My son once asked me why I love to read. He sat there, perched on the edge on my bed, (me sprawled out with my Kindle,) and just laid it on me. “Tell me mom…tell me the truth.” So I did. “I like to read because it takes me away from here. First of all…not the best response when you are talking to a 5 year old. I meant…”I get to visit cool and exciting places from the comfort of my own bed.” He heard…”Mommy doesn’t want to be here…with him.” Not a fun thing to back peddle from, I assure you. But yesterday, (almost 3 years later) something clicked with him, and he got it. See…B is now a reader. Much to the dismay of my husband, (who is not a reader, and would rather he be knee deep in Boy Scout dirt) B never goes anywhere without a book. He likes the adventure of it all, loves to learn new things and paint pictures in his head.
Why is this important? Well…besides the obvious, (watch what you say around your kids) “The Dig” is a very good example of escapism.
“Zoe Calder has always been an outsider. Stashed away in boarding schools since her parents died, Zoe buries herself in the study of ancient worlds. Her greatest thrill is spending her summers with her archeologist aunt and uncle on digs around the world. And one day, while investigating a newly unearthed temple in Crete, Zoe discovers a luminous artifact that transports her to ancient Greece.
As Zoe quickly learns, the Olympian Gods are real, living people—humans with mysterious powers… Powers that Zoe quickly realizes she has come to possess, as well. However, when the people of ancient Greece mistake Zoe for an Olympian, the Gods must restore the balance of the ancient world… No matter what.
Zoe is forced to play a confusing and dangerous game as Hera rallies the gods against her—all except for Zeus, the beautiful, winged young god who risks everything to save her”
Some books are designed to tug on your heart-strings. Some are designed to teach you a lesson, or convey a message. Some are designed to scare the living bejeezus out of you, and some are meant for one and one thing only…entertainment.
“The Dig” by Audrey Hart is not going to change the world, or end life long suffering, but what it will do… is take you away from reality’s harsh existence for a while. Is this a bad thing? Of course not. Reading shouldn’t be a chore, and while it’s self-fulfilling to dive into deep books like “The Book Thief” or “The Storyteller” from time to time, (because they ARE deep and meaningful) sometimes it’s necessary to reboot. (Oh dear Lord…I sound like my husband.) One of the best ways to do this is with a book that is fun. And… what is more fun than a bunch of pissy Greek Gods, and a girl all hopped up on Ambrosia?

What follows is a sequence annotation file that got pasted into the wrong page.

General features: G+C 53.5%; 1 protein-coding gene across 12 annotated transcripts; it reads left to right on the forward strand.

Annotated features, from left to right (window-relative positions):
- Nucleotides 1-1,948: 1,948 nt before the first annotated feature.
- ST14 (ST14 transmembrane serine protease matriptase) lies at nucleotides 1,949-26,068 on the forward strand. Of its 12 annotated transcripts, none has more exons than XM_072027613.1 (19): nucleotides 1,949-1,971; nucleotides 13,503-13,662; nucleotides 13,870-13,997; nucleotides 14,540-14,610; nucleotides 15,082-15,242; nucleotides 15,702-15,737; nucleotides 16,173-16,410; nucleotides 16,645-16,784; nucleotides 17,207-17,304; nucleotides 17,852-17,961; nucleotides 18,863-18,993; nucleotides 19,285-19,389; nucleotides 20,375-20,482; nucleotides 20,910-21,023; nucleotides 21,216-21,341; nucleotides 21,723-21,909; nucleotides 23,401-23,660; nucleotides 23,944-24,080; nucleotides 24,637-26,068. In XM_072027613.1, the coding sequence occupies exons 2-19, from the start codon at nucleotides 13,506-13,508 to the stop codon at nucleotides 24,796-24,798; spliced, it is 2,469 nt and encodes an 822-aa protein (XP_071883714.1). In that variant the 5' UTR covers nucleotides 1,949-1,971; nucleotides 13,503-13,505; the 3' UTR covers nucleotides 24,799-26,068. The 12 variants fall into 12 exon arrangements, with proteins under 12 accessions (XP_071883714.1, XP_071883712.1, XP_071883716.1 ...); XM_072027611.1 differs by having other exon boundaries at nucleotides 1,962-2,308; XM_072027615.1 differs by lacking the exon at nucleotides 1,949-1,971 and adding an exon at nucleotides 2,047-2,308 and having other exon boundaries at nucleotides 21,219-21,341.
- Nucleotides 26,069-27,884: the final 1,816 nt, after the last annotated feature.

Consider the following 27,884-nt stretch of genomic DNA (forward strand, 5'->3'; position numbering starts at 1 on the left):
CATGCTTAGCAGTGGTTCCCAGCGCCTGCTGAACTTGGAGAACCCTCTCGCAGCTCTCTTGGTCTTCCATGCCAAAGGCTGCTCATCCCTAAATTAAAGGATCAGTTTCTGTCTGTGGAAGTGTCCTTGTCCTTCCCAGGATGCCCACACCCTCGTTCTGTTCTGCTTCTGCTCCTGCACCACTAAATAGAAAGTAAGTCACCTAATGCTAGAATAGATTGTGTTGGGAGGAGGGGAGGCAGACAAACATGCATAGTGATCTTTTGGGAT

Now, while this book is in no way perfect, (She travels through time by way of a 7ft iPhone? Really?) and does have a few holes, (I’d REALLY like to fall in love that fast!) that doesn’t (by any means) make it bad. Just…quirky. As a matter of fact…it was very reminiscent of Rick Riorden’s Percy Jackson series, in a let’s-throw-every-thing-but-the-kitchen-sink-at-this-girl-and-see-what-happens sort of way. It was funny in some places, serious in others, and without a doubt, 100% action packed!
I think that with a little more time, and maybe a tad more focus on the development of the characters inside the story, this could have been a great book. Instead, you have a fun little read that is sure to entertain you when you are feeling blue. Just remember to not take it too seriously…if you do, you’ll be disappointed.
My overall thought…this would be a GREAT book for younger female audiences…say around 12-13. It will teach them to respect themselves, as well as whisk them away into hot boy territory, (which let’s be honest…all 12-13 year old girls LOVE.)
Happy Reading my fellow Kindle-ites and remember: if you can suddenly form the Grand Canyon with your MIND… chances are you’re not normal Norma from Normandy. (geez…that was lame, even for me. *sigh*)
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